Wilderness Survival Skills in the Great Outdoors – How Not to Be Like Bear Grylls
I discovered today that it’s easy to laugh at Bear Grylls and his crazy Wilderness Survival Skills from the comfort of an armchair. I usually watch him on every Monday night throwing himself into inhospitable environments so that he can eat raw unidentified insect larvae, washed down by drinking his own urine that has been filtered through a substance containing millions of germs.
Bear Grylls actually made my list of Funny Travel Television Shows, just because he takes Adventure Travel to a whole new level. Now I respect him a lot more after spending a day in the Welsh countryside, after realising how hard it can be just to light a simple fire for the camera!
I had a crack at some Wilderness Survival Skills in some woodlands near Swansea, in southern Wales today. Surprisingly, there are still some woodlands left in the United Kingdom today after centuries of clearing, conquests, and relentless sheep farming.
Rick and Andy, two good sports from Dryad Bushcraft, showed us how to get by if for some reason you get lost in the forest and want to avoid eating any of your fellow colleagues as a means of sustenance.
I thought things were going to be easy. At first, we just needed to try and light a fire with a flint. But that’s no problem when the object to burn is cotton wool, which is relatively flammable. Just flick the steel bit on the flint and a shower of sparks leaves your hands with little effort that would make any arsonist drool.
Wilderness Survival Skills And Tips on Video…
Then I was put into 1 of 2 teams to try and light fire by rubbing a couple of pieces of wood together. This is like going back to the stone age, trying to recreate how to be a hairy knuckle dragger discovering how to light fire for the first time.
Just like my attempts to learn the Welsh Language, trying to light a fire stone age style became another almost insurmountable challenge.
This is how it’s done properly – Andy obviously has done this way too many times, and could probably do this blindfolded.
Then it was our turn. See this footage? This was only just an example of the numerous stuff ups that occurred trying to make this damn fire! You can actually hear the other team celebrating their glorious win while we struggle just to make a single spark!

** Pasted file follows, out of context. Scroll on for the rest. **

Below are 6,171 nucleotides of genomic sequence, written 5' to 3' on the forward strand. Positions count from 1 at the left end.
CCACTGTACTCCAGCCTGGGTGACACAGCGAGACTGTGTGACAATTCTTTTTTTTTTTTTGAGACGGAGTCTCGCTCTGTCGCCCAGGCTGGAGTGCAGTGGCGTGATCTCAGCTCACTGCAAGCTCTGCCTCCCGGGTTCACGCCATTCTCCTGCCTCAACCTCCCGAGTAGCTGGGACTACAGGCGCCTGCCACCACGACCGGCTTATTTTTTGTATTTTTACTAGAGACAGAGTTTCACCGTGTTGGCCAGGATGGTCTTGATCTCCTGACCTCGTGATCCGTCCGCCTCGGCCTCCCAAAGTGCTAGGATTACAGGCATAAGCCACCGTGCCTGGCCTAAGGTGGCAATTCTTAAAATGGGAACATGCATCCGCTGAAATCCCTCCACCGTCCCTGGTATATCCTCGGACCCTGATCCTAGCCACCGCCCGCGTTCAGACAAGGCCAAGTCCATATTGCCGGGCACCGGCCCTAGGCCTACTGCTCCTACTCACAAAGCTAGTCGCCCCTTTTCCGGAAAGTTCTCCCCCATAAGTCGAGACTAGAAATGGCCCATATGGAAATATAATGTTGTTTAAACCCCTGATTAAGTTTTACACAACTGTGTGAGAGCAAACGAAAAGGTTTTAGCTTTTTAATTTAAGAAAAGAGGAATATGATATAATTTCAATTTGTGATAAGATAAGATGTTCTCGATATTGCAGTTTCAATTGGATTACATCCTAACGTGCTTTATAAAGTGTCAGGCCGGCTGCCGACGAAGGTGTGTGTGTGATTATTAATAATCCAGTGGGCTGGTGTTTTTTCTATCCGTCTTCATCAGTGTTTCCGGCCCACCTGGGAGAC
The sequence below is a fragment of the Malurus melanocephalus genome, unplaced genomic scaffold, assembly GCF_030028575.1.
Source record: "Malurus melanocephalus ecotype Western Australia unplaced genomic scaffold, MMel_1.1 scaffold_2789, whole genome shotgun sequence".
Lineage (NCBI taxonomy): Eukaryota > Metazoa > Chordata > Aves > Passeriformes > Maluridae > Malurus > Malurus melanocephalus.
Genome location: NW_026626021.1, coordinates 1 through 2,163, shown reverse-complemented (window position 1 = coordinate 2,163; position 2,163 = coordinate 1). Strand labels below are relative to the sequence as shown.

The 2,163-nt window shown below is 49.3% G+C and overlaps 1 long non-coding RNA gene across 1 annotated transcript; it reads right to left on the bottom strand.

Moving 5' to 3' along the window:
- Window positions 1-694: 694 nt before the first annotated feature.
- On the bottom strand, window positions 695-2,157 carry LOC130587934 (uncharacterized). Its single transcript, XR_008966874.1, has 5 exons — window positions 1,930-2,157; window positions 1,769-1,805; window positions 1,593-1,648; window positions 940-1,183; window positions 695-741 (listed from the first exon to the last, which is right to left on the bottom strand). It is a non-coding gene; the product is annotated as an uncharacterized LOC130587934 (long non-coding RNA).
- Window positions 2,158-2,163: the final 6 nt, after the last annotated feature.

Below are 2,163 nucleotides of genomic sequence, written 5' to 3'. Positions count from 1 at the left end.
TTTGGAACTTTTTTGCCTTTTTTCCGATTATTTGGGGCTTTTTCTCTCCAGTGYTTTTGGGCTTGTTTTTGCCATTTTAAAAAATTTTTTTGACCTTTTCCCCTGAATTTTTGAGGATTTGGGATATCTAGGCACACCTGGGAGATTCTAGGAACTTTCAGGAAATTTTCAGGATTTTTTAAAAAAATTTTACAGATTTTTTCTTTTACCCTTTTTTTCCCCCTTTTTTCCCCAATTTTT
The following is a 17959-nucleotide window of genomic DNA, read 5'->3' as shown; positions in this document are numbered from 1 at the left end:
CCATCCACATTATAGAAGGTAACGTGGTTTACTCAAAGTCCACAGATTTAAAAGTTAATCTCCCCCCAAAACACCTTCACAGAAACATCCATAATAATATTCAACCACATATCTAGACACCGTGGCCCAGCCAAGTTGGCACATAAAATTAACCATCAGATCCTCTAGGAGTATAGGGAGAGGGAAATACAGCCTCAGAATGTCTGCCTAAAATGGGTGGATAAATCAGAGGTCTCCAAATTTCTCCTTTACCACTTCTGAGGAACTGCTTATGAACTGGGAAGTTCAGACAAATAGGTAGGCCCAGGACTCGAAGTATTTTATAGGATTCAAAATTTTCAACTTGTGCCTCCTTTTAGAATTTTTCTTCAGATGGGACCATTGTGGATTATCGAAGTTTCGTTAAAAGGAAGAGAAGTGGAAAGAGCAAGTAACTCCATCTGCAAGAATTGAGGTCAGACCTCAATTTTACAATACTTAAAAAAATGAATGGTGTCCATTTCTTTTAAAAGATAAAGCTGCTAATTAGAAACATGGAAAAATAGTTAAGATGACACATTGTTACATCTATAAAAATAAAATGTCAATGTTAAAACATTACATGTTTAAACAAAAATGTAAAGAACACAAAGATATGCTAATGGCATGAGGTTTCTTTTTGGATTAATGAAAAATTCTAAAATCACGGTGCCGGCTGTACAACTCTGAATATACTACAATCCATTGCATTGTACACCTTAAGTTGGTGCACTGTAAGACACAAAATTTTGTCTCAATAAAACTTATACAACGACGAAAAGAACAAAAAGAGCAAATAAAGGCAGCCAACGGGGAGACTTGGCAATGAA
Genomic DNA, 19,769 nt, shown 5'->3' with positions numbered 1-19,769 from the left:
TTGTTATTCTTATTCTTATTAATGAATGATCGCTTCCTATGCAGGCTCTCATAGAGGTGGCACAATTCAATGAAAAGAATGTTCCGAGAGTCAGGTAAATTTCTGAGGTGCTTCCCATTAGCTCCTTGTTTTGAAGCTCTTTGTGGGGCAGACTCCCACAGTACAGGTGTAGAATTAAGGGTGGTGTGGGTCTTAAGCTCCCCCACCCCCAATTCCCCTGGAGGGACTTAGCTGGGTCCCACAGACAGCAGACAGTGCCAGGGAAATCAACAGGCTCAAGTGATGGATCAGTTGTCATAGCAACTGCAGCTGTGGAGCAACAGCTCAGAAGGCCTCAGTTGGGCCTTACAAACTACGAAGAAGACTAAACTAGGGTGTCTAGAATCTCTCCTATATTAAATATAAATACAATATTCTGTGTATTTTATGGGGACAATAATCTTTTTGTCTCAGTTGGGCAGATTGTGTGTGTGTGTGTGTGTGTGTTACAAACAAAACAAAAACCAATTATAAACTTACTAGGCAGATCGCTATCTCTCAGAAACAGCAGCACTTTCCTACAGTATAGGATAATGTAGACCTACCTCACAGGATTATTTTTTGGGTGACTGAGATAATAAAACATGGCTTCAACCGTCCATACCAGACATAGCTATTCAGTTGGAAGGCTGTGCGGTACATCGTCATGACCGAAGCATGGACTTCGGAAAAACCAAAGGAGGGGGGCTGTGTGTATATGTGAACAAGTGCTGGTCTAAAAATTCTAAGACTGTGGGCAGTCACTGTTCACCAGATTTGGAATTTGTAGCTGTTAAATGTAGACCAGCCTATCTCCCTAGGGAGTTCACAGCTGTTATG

Finally, after fart-arseing around for a long time, we finally reinvented fire. Like this:
After spending ages on this task, other interesting Wilderness Survival Facts I learnt today:
- Wood from the willow tree can be used for medicinal purposes, as well as cricket bats. The Willow Tree leaves contains salicylic acid, the precursor to aspirin. But I’d rather watch cricket than eat Willow Tree leaves.
- Stinging nettles can hurt, but can also be made up into a tea that tastes like boiled grass.
- Blackberries grow feral everywhere in Wales, so you could probably survive on them for a while. I’m used to every plant that looks delicious having the high potential of killing you.
Lighting fire was only part 1 of the day. We also had to build a shelter with a variety of logs and twigs. Enough to comfortably fit 3 people to keep each other warm in a hypothetical situation of trying to survive in a cold environment.
This was a better effort, even though I thought our survival shelter looked more like a pterodactyl’s nest rather than a structure to keep one alive. But we lost this challenge as well. D’oh.
So there you go. The moral(s) of the story here is:
- If you really want to light a fire with the minimum amount of grief – I’d suggest carrying around a lighter and a considerable supply of unleaded petrol!
- I’d rather try and make beer than make a fire or a survival shelter.
- Don’t ask me to be a survival expert!
More Wilderness Survival Skill Stuff
There you go – how not to apply some Wilderness Survival Skills.
Anyway, leave a comment to practice going into the running for a Flip HD movie camera! And you don’t have to answer in Welsh this time!